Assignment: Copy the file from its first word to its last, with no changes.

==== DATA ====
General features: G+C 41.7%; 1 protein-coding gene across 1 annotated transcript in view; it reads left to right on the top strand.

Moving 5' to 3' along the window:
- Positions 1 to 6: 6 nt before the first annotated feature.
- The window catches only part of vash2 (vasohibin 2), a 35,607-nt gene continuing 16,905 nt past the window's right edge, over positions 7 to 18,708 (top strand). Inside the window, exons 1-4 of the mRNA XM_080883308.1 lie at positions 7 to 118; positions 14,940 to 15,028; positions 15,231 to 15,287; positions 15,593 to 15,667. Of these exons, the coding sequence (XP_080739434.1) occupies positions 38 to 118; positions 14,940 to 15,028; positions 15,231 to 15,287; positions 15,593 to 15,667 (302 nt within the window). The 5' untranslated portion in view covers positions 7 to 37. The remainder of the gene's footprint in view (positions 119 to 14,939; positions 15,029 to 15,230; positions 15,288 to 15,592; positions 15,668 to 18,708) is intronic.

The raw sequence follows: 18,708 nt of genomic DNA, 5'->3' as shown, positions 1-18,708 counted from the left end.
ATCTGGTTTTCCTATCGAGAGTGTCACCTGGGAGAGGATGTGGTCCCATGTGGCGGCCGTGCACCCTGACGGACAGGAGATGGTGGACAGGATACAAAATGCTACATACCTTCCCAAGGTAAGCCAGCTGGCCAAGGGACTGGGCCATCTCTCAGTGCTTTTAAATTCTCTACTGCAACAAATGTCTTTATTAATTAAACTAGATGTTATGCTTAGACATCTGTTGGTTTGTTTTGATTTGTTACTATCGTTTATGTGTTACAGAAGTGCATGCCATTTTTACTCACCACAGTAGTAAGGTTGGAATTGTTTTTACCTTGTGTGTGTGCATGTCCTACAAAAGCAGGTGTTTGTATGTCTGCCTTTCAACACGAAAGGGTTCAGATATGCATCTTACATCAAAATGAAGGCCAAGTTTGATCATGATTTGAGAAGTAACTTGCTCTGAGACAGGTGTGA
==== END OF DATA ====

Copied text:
General features: G+C 41.7%; 1 protein-coding gene across 1 annotated transcript in view; it reads left to right on the top strand.

Moving 5' to 3' along the window:
- Positions 1 to 6: 6 nt before the first annotated feature.
- The window catches only part of vash2 (vasohibin 2), a 35,607-nt gene continuing 16,905 nt past the window's right edge, over positions 7 to 18,708 (top strand). Inside the window, exons 1-4 of the mRNA XM_080883308.1 lie at positions 7 to 118; positions 14,940 to 15,028; positions 15,231 to 15,287; positions 15,593 to 15,667. Of these exons, the coding sequence (XP_080739434.1) occupies positions 38 to 118; positions 14,940 to 15,028; positions 15,231 to 15,287; positions 15,593 to 15,667 (302 nt within the window). The 5' untranslated portion in view covers positions 7 to 37. The remainder of the gene's footprint in view (positions 119 to 14,939; positions 15,029 to 15,230; positions 15,288 to 15,592; positions 15,668 to 18,708) is intronic.

The raw sequence follows: 18,708 nt of genomic DNA, 5'->3' as shown, positions 1-18,708 counted from the left end.
ATCTGGTTTTCCTATCGAGAGTGTCACCTGGGAGAGGATGTGGTCCCATGTGGCGGCCGTGCACCCTGACGGACAGGAGATGGTGGACAGGATACAAAATGCTACATACCTTCCCAAGGTAAGCCAGCTGGCCAAGGGACTGGGCCATCTCTCAGTGCTTTTAAATTCTCTACTGCAACAAATGTCTTTATTAATTAAACTAGATGTTATGCTTAGACATCTGTTGGTTTGTTTTGATTTGTTACTATCGTTTATGTGTTACAGAAGTGCATGCCATTTTTACTCACCACAGTAGTAAGGTTGGAATTGTTTTTACCTTGTGTGTGTGCATGTCCTACAAAAGCAGGTGTTTGTATGTCTGCCTTTCAACACGAAAGGGTTCAGATATGCATCTTACATCAAAATGAAGGCCAAGTTTGATCATGATTTGAGAAGTAACTTGCTCTGAGACAGGTGTGA